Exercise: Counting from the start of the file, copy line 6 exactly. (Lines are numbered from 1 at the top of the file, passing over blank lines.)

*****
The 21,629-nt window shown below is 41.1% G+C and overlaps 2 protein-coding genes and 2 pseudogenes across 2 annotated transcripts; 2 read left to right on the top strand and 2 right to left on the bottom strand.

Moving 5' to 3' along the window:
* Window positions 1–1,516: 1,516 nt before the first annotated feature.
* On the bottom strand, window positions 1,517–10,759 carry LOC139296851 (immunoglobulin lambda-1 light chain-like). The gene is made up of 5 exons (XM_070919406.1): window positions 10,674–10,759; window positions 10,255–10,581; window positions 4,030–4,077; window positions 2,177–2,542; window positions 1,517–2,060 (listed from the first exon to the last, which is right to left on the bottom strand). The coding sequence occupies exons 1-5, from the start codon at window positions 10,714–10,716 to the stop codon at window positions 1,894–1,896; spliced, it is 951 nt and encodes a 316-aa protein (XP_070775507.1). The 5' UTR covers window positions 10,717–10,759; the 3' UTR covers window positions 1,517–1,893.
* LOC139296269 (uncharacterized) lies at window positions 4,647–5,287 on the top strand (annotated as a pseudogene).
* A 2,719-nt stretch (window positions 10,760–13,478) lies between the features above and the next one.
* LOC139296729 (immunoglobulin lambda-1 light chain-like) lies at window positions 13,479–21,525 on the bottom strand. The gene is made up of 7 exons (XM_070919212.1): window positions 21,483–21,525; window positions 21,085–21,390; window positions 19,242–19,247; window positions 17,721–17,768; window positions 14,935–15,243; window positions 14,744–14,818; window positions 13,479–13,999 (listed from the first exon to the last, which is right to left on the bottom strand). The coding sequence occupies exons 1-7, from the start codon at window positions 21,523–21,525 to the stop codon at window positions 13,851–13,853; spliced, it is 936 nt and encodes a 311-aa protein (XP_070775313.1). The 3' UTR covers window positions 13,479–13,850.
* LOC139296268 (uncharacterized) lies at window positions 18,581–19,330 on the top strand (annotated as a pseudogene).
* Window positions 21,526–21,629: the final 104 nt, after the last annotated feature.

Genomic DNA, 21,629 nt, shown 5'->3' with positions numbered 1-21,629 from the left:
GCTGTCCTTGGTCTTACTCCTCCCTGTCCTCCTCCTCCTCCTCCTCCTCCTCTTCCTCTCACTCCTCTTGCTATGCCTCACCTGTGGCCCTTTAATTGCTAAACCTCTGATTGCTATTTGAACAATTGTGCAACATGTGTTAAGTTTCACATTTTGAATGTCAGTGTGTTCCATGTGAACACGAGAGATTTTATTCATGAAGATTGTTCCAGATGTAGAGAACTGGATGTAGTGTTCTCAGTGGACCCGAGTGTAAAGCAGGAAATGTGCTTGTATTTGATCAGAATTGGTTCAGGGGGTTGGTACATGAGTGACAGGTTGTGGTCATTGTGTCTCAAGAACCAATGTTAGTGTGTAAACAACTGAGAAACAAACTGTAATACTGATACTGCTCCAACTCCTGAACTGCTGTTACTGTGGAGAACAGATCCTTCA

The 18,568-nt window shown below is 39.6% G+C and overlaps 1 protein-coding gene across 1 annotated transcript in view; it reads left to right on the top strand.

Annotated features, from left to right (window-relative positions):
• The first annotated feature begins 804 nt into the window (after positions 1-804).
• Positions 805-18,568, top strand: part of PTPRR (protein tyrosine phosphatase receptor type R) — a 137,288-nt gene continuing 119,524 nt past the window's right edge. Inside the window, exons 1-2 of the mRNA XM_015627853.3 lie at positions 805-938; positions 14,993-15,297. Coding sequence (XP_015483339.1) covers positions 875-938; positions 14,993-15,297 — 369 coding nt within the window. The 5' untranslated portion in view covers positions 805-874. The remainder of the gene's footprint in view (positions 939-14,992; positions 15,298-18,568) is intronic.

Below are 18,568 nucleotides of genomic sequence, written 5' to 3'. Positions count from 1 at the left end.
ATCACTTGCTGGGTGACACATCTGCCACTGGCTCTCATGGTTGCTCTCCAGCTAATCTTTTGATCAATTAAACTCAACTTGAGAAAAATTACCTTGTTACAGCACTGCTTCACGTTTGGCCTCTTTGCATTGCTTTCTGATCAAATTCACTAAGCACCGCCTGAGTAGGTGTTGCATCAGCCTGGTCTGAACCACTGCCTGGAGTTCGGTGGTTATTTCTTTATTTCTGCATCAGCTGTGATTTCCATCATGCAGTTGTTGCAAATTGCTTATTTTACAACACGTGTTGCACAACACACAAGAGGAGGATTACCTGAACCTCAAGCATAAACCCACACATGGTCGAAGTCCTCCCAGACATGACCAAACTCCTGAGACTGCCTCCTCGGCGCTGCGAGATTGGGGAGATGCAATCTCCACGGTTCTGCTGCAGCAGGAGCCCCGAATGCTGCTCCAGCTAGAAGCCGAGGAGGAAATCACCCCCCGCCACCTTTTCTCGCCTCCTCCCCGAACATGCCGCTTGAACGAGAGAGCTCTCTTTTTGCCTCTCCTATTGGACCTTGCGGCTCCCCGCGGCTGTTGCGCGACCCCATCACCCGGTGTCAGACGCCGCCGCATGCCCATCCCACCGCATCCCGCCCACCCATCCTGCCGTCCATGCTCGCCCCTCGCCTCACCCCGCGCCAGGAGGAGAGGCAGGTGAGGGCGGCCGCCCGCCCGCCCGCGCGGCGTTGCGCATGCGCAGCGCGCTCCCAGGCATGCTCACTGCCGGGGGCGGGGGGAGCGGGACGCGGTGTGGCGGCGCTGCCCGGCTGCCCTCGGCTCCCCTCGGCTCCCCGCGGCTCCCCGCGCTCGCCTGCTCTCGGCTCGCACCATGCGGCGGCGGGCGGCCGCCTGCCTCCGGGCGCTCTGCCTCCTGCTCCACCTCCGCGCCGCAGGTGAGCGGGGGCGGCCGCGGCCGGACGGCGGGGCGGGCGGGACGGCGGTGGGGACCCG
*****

* A 2,719-nt stretch (window positions 10,760–13,478) lies between the features above and the next one.